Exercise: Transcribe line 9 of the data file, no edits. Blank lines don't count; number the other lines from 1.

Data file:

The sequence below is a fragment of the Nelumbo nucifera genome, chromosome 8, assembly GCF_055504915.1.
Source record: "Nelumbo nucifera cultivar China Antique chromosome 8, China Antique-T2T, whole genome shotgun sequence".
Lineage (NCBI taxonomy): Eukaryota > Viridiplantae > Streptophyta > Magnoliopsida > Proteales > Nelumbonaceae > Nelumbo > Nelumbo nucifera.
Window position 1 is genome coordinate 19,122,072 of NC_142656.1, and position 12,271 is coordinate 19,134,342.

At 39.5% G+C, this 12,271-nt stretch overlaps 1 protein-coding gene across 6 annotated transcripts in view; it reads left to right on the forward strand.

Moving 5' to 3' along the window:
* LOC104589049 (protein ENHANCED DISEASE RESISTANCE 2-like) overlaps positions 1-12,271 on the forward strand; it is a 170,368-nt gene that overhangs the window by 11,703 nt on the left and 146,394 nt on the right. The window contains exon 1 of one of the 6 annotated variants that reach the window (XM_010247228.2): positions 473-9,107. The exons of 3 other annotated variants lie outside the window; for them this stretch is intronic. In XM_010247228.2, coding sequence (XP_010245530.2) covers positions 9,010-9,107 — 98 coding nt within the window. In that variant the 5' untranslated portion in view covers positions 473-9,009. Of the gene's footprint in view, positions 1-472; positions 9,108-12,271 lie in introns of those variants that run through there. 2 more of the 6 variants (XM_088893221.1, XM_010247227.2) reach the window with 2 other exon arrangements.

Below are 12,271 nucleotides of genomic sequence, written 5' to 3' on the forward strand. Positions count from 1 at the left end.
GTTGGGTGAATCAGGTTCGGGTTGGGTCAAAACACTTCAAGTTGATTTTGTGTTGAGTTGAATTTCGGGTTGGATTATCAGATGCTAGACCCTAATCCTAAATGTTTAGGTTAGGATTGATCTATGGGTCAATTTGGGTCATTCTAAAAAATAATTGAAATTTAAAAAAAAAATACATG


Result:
GTTGGGTGAATCAGGTTCGGGTTGGGTCAAAACACTTCAAGTTGATTTTGTGTTGAGTTGAATTTCGGGTTGGATTATCAGATGCTAGACCCTAATCCTAAATGTTTAGGTTAGGATTGATCTATGGGTCAATTTGGGTCATTCTAAAAAATAATTGAAATTTAAAAAAAAAATACATG